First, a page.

GEORGE TOWN, Oct 11 — After being closed for almost half a year, tourist attractions here are all set to receive visitors.
About 14 tourism attractions in Penang reopened this month with another two more set to open over the next few weeks but business has remained slow.
According to Association of Tourist Attractions Penang (ATAP) chairman Ch’ng Huck Theng, most of the outdoor attractions opened on October 1.
“Tropical Spice Garden, Tropical Fruit Farm, Penang Bird Park and Habitat have reopened and a few others will follow between mid to end of this month,” he said.
Out of the total 51 members under ATAP, Ch’ng said 16 have remained closed while the remaining 65 per cent have reopened.
“Most of the museums are not open yet but places like Audi Dream Farm and Cheah Kongsi have reopened,” he said.
He added that all attractions will continue to follow strict SOPs to prioritise the safety of all visitors and staff.
He said despite reopening to local visitors, the number of visitors to these places is still very low.
All of them are hopeful for an increase in visitors now that interstate travel is allowed.
Meanwhile, The Habitat managing director Allen Tan said they only see visitors coming on weekends and very few visitors during the week.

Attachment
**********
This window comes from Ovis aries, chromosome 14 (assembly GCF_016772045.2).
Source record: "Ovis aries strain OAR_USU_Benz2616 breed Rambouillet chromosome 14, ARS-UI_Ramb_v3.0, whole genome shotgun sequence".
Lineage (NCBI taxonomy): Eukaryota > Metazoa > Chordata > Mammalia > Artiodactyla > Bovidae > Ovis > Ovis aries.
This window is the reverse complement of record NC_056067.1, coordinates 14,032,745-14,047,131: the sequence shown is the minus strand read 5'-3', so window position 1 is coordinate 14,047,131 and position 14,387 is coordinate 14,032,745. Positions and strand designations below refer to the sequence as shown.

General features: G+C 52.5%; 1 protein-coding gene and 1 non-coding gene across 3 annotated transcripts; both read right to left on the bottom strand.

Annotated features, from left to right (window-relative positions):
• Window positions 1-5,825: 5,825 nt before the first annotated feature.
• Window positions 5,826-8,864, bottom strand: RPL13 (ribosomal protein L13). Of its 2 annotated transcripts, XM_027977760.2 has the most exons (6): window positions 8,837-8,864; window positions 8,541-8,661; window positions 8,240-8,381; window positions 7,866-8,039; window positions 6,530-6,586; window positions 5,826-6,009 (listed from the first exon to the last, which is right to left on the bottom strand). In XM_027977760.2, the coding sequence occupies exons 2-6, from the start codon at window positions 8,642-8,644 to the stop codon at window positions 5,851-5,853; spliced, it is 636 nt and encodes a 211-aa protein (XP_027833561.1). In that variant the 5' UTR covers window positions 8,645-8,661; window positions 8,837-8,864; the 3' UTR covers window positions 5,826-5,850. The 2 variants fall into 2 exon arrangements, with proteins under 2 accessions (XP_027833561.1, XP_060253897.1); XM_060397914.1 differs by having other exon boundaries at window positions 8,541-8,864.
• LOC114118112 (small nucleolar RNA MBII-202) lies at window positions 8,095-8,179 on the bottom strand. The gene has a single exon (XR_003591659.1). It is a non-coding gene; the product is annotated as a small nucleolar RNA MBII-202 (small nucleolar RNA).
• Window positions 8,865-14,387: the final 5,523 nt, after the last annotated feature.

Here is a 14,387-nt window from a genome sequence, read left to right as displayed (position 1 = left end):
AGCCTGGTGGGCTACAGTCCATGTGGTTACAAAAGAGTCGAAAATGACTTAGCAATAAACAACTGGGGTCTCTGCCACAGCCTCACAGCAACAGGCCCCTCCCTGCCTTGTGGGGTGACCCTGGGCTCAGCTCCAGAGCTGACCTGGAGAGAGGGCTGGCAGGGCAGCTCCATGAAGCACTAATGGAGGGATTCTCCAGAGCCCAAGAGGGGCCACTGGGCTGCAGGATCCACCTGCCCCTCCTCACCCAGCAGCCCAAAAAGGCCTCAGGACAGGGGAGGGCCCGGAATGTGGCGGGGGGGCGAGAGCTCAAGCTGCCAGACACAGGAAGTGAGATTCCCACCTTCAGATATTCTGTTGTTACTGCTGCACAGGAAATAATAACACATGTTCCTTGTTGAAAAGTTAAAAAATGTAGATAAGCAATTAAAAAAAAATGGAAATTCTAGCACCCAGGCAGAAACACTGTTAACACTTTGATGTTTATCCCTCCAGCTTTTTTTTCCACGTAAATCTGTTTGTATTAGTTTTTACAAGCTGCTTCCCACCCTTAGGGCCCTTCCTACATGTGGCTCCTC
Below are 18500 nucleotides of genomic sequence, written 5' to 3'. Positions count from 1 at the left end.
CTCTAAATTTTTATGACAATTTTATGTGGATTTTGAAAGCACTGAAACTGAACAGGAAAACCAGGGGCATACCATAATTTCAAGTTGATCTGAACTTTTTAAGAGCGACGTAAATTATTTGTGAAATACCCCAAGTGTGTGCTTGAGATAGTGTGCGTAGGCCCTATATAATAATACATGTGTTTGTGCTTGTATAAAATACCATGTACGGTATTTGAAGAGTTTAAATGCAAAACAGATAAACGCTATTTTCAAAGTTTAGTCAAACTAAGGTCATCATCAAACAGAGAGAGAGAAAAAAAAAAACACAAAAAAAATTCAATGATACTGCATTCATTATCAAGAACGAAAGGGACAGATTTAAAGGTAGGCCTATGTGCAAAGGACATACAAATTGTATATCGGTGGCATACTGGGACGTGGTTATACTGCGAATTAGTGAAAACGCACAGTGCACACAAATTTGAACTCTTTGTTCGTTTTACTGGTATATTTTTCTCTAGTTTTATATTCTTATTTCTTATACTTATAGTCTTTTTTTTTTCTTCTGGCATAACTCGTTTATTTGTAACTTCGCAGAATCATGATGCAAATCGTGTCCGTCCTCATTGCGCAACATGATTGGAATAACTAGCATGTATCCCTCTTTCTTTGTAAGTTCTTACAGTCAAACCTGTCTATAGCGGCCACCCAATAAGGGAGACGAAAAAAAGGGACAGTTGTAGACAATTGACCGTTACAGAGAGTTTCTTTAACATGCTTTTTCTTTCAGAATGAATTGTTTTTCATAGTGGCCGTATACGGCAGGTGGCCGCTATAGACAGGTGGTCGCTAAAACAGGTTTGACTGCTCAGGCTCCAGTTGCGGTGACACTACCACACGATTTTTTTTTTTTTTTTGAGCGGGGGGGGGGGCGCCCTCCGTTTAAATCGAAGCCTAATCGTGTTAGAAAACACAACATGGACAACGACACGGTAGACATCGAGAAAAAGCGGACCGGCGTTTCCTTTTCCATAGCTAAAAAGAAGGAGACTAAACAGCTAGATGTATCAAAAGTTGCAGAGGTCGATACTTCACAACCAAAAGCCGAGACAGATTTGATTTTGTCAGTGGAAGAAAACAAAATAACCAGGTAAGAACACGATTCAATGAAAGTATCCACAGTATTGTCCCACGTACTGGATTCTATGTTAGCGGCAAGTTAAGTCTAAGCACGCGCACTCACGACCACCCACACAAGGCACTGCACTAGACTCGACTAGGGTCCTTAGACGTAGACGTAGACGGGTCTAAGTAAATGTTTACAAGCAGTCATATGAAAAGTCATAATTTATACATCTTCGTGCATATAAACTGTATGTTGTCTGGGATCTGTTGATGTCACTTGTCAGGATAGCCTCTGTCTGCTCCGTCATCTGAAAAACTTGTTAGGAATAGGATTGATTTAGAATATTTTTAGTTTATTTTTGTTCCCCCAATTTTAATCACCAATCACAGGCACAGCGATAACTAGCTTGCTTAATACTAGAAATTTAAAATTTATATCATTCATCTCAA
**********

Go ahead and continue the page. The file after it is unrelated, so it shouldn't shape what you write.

“This is to be expected since we are relying mainly on the Penang market at the moment,” he said.
However, Tan said they took this slow restart as an opportunity to prepare for the expected bounce back in domestic tourism once interstate travel is allowed.
“It will provide a very much-needed boost,” he said.
He said they will still continue to be cautious and practice strict SOPs to ensure the safety and health of all visitors and their team.
“We are only open to fully vaccinated visitors for the time being in line with prevailing SOPs for outdoor and eco-attractions like ourselves,” he said.
Meanwhile, on whether the state is prepared to accept an influx of out-of-state visitors when interstate travel is allowed, Penang Putrajaya Covid-19 coordinator Steven Sim said now is the time for the state to shift its strategy from controlling the number of cases to dealing with those who are sick.
He said what is important now is to treat it as endemic and this is to reduce the number of deaths and ensure that the healthcare system is able to treat those who are infected.
“We cannot avoid reopening the borders so we have to strengthen our healthcare system to be prepared to implement the 3Ts, test, trace and treat, and isolate them,” he said.
He said the main problem in handling the pandemic prior to this was that the system was not fast enough to implement the 3Ts; even now, the tracing part is still a problem.
“Once we are fully prepared, with fully equipped medical facilities for the sick, there won’t be a panic if there is an increase in cases,” he said.
He said no one will know the effects of allowing interstate travel but pointed out that even without it, cases have spiked in Sarawak and recently, even with Singapore’s tight controls, they have seen a spike in cases.
“We cannot always be in lockdown mode, now is the time to make sure we are prepared to face it and if our healthcare system is fully prepared, we will be able to handle it well,” he said.